And that is why, I think, we’re seeing denigration passing for opinion and demonization passing for discourse. The stakes have never been higher, and there are two broad camps out there with fundamentally different visions of what this country should look like– both with strong historical philosophical roots and legitimacy. But both can’t be right, at least not at one time in one place.
I’m getting quite tired, for example, of hearing that those on the Left are stupid, uninformed, or evil. Some certainly are some or all of those things, as are some on the Right. But just like ignorance, racism and extremism don’t define the vast majority of those on the Right; stupidity and malevolence don’t define the activating forces behind those on the Left.
Ignoring the vast malleable center for the moment – which we generally do anyway except at election time – most people fall into one of two camps, both of which have long philosophical pedigrees and solid ideological underpinnings.
Folks like me who believe that freedom and happiness flow from natural rights and having choices in our lives too often fall into the trap of casually dismissing as useful idiots or miscreants those who believe that rights are granted by governments which are in turn best led by intellectual elites attuned to the needs of the times.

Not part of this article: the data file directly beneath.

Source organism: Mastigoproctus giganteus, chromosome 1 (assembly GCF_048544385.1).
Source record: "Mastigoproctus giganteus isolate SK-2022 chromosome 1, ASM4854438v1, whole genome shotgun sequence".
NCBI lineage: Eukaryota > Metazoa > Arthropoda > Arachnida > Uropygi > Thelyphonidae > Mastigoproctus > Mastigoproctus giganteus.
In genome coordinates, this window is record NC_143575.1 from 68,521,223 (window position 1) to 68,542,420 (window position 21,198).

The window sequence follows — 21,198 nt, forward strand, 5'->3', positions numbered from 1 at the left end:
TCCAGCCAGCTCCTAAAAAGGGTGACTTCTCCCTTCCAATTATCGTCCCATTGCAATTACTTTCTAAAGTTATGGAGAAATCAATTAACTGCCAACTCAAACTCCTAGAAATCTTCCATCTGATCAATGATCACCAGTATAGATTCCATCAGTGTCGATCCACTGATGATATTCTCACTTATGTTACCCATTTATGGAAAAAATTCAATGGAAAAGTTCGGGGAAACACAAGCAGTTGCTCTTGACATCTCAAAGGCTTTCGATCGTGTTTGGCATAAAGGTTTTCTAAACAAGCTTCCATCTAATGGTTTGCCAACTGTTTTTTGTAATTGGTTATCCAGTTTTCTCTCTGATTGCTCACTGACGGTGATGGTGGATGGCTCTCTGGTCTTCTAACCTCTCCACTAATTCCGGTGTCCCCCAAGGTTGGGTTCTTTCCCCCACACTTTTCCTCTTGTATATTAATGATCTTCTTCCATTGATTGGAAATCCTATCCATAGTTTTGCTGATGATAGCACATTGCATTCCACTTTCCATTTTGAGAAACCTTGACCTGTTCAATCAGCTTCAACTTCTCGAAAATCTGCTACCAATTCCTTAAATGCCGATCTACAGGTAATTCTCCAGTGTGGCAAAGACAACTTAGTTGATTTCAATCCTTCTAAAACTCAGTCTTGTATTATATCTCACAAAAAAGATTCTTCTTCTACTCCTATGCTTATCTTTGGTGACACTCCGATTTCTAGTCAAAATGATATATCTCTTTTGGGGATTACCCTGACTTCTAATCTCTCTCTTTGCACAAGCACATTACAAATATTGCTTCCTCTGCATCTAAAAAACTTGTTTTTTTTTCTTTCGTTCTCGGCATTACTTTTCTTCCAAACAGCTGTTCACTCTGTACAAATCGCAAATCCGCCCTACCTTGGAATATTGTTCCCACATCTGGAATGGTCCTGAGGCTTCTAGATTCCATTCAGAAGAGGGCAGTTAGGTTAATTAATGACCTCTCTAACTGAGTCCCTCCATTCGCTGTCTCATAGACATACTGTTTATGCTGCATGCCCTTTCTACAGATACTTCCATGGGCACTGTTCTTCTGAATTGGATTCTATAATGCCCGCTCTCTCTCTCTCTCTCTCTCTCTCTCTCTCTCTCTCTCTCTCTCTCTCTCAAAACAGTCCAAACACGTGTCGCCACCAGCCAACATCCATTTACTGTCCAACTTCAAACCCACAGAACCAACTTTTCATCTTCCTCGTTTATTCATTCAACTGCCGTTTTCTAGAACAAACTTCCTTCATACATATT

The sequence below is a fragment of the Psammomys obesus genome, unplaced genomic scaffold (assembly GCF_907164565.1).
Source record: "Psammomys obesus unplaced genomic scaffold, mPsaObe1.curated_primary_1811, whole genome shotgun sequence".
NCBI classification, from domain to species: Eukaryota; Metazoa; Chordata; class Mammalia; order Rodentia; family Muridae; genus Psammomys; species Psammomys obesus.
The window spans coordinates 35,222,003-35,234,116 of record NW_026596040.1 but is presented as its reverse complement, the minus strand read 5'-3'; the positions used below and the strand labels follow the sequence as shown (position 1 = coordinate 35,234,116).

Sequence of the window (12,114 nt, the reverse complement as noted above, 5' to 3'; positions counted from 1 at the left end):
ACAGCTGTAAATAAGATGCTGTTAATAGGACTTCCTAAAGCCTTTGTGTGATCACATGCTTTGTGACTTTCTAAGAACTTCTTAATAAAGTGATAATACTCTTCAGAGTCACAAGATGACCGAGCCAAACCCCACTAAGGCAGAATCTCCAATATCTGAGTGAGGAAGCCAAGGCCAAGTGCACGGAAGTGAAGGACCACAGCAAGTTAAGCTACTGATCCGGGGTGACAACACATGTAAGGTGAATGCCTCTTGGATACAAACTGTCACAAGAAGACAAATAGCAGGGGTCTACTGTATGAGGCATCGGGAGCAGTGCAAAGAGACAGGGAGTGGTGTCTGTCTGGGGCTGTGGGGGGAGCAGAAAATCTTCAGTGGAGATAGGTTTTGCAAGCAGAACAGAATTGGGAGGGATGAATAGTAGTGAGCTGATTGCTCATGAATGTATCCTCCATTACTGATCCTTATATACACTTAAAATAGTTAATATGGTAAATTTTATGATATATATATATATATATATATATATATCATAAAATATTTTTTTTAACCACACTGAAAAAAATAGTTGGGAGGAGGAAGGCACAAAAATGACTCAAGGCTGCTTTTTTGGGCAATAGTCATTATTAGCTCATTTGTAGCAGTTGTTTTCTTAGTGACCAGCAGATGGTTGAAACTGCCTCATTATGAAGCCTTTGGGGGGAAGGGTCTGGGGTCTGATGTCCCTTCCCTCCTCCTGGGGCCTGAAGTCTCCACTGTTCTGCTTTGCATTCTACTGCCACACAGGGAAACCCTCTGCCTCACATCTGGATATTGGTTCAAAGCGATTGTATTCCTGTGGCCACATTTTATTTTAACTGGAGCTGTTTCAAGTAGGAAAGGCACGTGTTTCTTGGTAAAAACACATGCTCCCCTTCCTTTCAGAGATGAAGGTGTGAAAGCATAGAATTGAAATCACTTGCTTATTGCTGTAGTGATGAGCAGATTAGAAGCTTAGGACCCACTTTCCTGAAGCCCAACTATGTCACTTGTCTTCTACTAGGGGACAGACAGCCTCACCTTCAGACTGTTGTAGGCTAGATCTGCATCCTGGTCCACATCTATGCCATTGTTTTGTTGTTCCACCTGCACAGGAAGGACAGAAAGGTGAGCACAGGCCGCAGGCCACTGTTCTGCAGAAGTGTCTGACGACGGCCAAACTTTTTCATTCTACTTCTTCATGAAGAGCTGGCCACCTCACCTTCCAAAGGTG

It’s not necessarily gullible or malevolent to believe that some set of experts are better at adapting to the times than individuals and so they should be in charge for the betterment of us all. It sounds nuttier than a Planters Peanut factory to me, but it’s not an illegitimate view and it should be argued against, not belittled.
Likewise, many on the Left generally dismisses the new grassroots conservative movement as not worthy of their derision and so fall back on manufactured stereotypes of racists and bumpkins to explain any popularity and successes these groups attain.
What many on the Left don’t understand is that there are sound ideological and philosophical underpinnings to conservative values as well. Founding principles and religious values are legitimate in the mainstream, and so the people who hold them must be tarred with illegitimate caricatures of bigotry or ignorance to marginalize them. That is, or should be, insulting to honest people on both sides of the argument.
The thing is, if we don’t understand our opponents’ philosophies and what goes into their assumptions how can we tailor our arguments to oppose them and expose their fallacies? And if we take the intellectually lazy position of ascribing ill intent or ignorance rather than understanding their arguments then we miss an enormous opportunity to debate issues on the strengths of our own arguments. We’re seeing too much of that now, where informed and interested people are calling each other playground names instead of trying to persuade each other and educate those around them.
We would do our political system a favor, and maybe we could get back to watching boring beer commercials for a while if we spent a little more time listening and a little less time calling each other names.